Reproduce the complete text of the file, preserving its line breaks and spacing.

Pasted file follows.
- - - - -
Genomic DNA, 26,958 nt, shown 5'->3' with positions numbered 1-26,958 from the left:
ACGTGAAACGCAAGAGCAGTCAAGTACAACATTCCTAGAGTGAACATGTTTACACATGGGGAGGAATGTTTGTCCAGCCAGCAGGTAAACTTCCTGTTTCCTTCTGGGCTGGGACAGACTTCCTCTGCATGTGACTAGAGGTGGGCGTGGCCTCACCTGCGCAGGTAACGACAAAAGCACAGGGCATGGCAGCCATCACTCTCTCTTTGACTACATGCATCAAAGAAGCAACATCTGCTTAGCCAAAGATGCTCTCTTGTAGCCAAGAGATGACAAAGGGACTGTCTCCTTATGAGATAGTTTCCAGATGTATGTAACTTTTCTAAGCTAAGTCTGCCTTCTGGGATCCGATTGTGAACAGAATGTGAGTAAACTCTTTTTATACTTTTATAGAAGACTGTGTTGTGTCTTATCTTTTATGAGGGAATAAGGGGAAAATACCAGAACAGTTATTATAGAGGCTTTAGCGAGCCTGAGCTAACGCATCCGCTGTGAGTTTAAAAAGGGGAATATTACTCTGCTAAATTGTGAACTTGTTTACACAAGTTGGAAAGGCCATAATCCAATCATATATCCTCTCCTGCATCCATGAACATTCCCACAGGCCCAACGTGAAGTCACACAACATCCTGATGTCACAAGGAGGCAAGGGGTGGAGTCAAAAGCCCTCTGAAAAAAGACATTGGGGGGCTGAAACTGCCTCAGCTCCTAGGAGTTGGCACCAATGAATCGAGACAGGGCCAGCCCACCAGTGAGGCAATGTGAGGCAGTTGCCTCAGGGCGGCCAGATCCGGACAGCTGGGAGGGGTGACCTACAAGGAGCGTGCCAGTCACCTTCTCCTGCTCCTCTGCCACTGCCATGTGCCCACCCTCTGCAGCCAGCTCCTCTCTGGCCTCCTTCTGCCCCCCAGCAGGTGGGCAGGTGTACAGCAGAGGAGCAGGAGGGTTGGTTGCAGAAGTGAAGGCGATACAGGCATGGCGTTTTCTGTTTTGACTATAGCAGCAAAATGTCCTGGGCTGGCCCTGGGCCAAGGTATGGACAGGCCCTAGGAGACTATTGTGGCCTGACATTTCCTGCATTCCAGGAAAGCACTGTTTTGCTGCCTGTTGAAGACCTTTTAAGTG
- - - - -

Genomic DNA, 26,958 nt, shown 5'->3' with positions numbered 1-26,958 from the left:
ACGTGAAACGCAAGAGCAGTCAAGTACAACATTCCTAGAGTGAACATGTTTACACATGGGGAGGAATGTTTGTCCAGCCAGCAGGTAAACTTCCTGTTTCCTTCTGGGCTGGGACAGACTTCCTCTGCATGTGACTAGAGGTGGGCGTGGCCTCACCTGCGCAGGTAACGACAAAAGCACAGGGCATGGCAGCCATCACTCTCTCTTTGACTACATGCATCAAAGAAGCAACATCTGCTTAGCCAAAGATGCTCTCTTGTAGCCAAGAGATGACAAAGGGACTGTCTCCTTATGAGATAGTTTCCAGATGTATGTAACTTTTCTAAGCTAAGTCTGCCTTCTGGGATCCGATTGTGAACAGAATGTGAGTAAACTCTTTTTATACTTTTATAGAAGACTGTGTTGTGTCTTATCTTTTATGAGGGAATAAGGGGAAAATACCAGAACAGTTATTATAGAGGCTTTAGCGAGCCTGAGCTAACGCATCCGCTGTGAGTTTAAAAAGGGGAATATTACTCTGCTAAATTGTGAACTTGTTTACACAAGTTGGAAAGGCCATAATCCAATCATATATCCTCTCCTGCATCCATGAACATTCCCACAGGCCCAACGTGAAGTCACACAACATCCTGATGTCACAAGGAGGCAAGGGGTGGAGTCAAAAGCCCTCTGAAAAAAGACATTGGGGGGCTGAAACTGCCTCAGCTCCTAGGAGTTGGCACCAATGAATCGAGACAGGGCCAGCCCACCAGTGAGGCAATGTGAGGCAGTTGCCTCAGGGCGGCCAGATCCGGACAGCTGGGAGGGGTGACCTACAAGGAGCGTGCCAGTCACCTTCTCCTGCTCCTCTGCCACTGCCATGTGCCCACCCTCTGCAGCCAGCTCCTCTCTGGCCTCCTTCTGCCCCCCAGCAGGTGGGCAGGTGTACAGCAGAGGAGCAGGAGGGTTGGTTGCAGAAGTGAAGGCGATACAGGCATGGCGTTTTCTGTTTTGACTATAGCAGCAAAATGTCCTGGGCTGGCCCTGGGCCAAGGTATGGACAGGCCCTAGGAGACTATTGTGGCCTGACATTTCCTGCATTCCAGGAAAGCACTGTTTTGCTGCCTGTTGAAGACCTTTTAAGTG